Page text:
Because, there are different majors that you can choose - and those majors will effect what you study.
In most majors, you don't need to know physics.. but biology and chemistry will be useful to know, as most majors delve into bio and chem, whereas I think only one (nanotechnology) really goes into physics.
I think that there is definitely an expected degree of knowledge/assumed knowledge, that you will have to know. Some med science courses have units known as "scientific literacy" which can delve into some of the basic knowledge, but I think to be safe, you should probably invest some time in reading over some year 12 bio and chem if you can.
I didn't chose Chemistry or Physics in yr 11 as electives (regrettably). My problem is is that if I don't get into med next year I will probably choose this course and then later apply post-grad (med). Either way I'm lacking the fundamentals of chemistry and physics so don't know what to do... Would a normal science degree be a better option? and do you know if they go over things from the beginning
Well, I'm doing either a Bachelor of Science (Advanced) or a Bachelor of Medical Science with aspirations go gaining entry into Medicine, either as a non-standard or via the post-grad method.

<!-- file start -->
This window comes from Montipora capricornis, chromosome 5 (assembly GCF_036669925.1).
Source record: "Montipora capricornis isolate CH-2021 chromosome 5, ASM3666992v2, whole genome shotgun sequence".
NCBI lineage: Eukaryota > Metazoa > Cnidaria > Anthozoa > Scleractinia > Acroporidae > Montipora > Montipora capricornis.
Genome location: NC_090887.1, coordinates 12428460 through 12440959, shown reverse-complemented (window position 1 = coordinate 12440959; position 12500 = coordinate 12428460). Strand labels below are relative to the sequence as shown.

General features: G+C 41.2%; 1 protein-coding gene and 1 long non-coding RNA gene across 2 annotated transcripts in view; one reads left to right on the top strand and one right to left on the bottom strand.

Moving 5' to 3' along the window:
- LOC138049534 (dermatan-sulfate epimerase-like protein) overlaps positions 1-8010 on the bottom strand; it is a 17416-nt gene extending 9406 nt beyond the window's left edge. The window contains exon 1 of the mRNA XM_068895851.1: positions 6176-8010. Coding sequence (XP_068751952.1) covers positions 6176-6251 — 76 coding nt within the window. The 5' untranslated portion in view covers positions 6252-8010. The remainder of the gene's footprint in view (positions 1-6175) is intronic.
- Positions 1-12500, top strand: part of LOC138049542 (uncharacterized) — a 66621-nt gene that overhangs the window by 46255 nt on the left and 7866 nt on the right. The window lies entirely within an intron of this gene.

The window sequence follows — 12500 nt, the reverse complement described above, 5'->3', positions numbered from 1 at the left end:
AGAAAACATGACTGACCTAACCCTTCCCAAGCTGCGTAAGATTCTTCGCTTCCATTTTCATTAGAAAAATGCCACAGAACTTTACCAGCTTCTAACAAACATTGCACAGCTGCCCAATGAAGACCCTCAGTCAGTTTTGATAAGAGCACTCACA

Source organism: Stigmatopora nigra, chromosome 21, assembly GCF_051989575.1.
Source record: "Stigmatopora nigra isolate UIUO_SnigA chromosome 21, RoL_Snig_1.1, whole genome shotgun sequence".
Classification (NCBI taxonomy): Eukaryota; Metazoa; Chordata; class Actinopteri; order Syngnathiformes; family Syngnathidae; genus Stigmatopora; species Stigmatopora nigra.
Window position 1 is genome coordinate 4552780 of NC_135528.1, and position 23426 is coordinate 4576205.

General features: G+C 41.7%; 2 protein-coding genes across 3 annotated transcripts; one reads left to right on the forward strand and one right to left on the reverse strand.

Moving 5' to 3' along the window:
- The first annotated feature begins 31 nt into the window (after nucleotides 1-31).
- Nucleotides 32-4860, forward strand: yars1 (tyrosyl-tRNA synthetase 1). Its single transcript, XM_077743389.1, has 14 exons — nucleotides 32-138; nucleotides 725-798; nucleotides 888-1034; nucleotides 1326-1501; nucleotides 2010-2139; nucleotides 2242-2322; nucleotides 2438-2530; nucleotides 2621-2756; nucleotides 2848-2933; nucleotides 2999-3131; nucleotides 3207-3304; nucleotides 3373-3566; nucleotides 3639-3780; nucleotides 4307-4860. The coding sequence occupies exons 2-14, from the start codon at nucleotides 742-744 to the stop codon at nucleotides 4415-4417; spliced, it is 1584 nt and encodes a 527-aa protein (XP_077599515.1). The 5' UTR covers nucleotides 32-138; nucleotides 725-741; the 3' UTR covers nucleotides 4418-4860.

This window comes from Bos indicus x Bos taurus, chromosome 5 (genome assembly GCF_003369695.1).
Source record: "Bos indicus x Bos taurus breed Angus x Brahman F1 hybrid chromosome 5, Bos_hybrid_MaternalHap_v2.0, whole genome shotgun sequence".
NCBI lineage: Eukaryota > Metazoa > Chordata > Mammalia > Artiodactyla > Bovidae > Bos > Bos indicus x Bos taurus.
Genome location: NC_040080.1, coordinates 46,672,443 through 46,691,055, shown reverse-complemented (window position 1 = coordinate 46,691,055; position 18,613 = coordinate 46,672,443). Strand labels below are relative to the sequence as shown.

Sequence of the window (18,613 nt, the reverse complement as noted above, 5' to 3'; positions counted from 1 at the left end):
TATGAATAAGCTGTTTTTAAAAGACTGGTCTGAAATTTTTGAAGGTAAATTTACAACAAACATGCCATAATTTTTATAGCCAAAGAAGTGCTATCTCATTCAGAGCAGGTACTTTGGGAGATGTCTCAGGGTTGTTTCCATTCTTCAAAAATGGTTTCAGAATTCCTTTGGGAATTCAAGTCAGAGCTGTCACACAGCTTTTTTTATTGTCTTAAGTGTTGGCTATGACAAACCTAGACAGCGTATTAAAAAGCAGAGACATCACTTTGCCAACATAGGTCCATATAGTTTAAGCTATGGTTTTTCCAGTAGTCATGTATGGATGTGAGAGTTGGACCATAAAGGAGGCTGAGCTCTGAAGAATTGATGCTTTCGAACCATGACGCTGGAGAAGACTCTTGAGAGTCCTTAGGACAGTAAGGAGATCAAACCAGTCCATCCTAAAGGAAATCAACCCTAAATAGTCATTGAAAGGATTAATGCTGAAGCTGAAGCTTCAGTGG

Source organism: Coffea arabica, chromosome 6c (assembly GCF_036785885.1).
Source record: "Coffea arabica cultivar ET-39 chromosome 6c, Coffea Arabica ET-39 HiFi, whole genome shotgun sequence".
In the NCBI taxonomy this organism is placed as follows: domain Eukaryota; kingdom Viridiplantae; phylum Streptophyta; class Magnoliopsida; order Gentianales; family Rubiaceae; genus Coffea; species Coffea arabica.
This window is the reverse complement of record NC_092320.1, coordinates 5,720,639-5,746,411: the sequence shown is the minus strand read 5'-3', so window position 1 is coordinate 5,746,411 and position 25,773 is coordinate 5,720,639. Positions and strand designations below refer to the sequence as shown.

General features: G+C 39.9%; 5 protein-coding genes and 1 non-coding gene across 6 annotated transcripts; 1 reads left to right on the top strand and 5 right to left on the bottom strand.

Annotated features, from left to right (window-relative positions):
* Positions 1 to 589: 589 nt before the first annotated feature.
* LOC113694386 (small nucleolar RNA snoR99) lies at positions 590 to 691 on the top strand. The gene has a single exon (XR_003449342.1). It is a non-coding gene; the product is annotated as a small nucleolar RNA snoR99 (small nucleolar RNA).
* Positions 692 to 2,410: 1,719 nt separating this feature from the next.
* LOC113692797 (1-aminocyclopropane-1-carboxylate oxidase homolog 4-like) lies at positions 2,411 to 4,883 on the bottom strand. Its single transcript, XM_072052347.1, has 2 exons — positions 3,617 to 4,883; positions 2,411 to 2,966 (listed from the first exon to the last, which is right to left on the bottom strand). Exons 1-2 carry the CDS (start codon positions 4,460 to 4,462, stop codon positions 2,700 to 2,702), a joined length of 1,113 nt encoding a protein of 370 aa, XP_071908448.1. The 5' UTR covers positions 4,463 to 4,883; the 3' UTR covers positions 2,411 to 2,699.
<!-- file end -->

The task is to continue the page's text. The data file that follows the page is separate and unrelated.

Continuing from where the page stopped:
You shouldn't worry about not knowing Physics.. physics is not usually learnt in a Med Science degree unless chosen as an elective.. and even then the physics learnt during these courses do not require previous knowledge of physics.
IMO, it's only good to do physics as a unit in university if you need it for the GAMSAT.. I'll probably be doing one semester of physics and then that's it.. so I have a basis of preparation for the GAMSAT.
In either science course, you are definitely going to encounter biology and chemistry.. so it doesn't really matter which one you go for.. They would not go over things from the beginning.. e.g. go over year 11 and year 12 chemistry, because that would be a waste of time.. that's why that have "assumed knowledge".
You have a couple of options.. either 1) do a bridging course for chemistry or 2) self-learn chemistry or get a private tutor to help you learn chemistry.